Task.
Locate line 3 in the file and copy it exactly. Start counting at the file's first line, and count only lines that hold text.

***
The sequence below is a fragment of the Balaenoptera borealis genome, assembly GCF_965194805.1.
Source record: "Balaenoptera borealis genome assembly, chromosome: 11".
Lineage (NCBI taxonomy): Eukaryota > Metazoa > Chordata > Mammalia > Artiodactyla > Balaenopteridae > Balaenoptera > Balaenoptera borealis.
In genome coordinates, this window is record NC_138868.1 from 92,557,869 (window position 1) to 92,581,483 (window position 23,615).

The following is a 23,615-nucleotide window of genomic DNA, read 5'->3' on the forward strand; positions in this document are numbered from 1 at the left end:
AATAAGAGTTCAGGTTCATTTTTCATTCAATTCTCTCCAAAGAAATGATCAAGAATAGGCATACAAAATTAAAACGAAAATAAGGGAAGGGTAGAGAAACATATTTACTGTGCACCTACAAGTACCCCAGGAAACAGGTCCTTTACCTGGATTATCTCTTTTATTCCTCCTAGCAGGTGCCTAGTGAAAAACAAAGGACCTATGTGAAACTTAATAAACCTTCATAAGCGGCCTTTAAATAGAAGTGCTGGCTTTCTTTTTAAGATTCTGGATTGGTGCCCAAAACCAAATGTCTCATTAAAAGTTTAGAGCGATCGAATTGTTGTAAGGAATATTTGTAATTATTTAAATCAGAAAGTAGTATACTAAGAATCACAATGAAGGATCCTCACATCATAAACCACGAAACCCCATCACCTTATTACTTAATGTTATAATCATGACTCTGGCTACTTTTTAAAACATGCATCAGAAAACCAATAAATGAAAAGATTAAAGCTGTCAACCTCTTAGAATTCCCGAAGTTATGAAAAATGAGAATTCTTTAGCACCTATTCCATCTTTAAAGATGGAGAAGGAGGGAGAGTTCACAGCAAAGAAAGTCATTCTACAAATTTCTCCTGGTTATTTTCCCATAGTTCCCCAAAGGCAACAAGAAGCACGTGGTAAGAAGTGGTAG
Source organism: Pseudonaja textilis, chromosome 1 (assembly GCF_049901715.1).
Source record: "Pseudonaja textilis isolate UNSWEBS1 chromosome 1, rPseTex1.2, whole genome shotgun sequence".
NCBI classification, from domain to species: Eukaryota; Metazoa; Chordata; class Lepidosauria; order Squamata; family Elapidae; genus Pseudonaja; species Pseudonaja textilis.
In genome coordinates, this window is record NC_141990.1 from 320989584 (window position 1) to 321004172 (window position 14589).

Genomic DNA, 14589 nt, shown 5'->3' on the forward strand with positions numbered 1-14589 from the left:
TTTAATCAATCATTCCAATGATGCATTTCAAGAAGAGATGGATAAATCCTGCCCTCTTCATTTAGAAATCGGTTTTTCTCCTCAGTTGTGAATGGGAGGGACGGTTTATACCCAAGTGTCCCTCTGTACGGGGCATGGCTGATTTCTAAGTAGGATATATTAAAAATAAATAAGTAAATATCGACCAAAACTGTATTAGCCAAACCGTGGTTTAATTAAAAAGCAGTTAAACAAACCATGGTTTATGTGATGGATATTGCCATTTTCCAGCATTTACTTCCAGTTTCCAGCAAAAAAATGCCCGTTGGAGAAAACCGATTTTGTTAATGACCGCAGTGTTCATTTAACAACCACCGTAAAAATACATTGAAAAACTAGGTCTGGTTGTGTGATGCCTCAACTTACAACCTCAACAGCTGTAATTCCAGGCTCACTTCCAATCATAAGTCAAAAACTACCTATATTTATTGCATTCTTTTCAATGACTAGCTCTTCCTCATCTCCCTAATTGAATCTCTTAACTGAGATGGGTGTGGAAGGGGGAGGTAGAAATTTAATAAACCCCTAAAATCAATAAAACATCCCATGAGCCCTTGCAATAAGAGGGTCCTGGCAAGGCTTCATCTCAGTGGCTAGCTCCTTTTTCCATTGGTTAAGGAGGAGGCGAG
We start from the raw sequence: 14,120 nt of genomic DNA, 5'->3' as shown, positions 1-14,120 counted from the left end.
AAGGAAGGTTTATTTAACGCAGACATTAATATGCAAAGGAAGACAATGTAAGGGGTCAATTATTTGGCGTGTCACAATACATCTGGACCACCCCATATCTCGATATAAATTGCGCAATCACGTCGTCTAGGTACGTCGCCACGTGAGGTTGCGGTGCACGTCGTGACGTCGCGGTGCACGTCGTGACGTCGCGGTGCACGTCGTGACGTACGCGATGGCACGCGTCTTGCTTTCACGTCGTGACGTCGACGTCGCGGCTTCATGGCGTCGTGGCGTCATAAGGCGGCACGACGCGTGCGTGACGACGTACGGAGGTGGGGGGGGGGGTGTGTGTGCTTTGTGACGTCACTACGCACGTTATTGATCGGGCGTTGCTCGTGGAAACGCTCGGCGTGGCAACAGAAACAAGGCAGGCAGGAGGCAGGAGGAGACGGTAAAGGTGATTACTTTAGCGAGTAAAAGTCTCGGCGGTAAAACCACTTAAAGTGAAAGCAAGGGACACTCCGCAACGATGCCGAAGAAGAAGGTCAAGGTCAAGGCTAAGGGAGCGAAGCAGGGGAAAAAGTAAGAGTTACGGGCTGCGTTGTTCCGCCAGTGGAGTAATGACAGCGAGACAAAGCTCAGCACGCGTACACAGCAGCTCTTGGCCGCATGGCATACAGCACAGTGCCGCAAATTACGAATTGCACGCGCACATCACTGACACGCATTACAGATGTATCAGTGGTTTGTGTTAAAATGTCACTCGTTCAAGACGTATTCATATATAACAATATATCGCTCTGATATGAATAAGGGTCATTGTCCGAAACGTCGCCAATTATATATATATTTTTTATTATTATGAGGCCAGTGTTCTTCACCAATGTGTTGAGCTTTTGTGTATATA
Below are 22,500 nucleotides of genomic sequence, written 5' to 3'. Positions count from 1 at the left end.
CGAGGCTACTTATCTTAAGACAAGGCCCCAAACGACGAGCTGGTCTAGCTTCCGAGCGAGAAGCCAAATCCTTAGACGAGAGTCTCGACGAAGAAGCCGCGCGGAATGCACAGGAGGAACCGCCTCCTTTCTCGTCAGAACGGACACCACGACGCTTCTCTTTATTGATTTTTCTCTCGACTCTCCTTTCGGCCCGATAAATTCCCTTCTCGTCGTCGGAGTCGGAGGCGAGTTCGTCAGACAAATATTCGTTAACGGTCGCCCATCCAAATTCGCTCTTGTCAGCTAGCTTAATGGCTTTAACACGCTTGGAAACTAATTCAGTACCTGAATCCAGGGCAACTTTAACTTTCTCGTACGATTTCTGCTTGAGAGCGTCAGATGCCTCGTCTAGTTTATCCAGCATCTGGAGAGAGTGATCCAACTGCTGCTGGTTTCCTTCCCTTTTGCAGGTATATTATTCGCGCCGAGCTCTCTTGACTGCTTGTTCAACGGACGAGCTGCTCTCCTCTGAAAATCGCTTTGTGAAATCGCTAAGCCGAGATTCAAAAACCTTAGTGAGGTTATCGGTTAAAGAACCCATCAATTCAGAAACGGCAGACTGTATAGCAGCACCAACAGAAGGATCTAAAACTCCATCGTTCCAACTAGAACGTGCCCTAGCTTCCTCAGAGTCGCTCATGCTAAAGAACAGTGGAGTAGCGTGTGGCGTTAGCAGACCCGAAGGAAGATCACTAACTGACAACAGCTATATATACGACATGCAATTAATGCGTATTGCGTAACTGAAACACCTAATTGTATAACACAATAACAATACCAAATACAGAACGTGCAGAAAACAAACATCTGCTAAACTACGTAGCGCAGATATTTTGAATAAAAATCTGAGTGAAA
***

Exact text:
Lineage (NCBI taxonomy): Eukaryota > Metazoa > Chordata > Mammalia > Artiodactyla > Balaenopteridae > Balaenoptera > Balaenoptera borealis.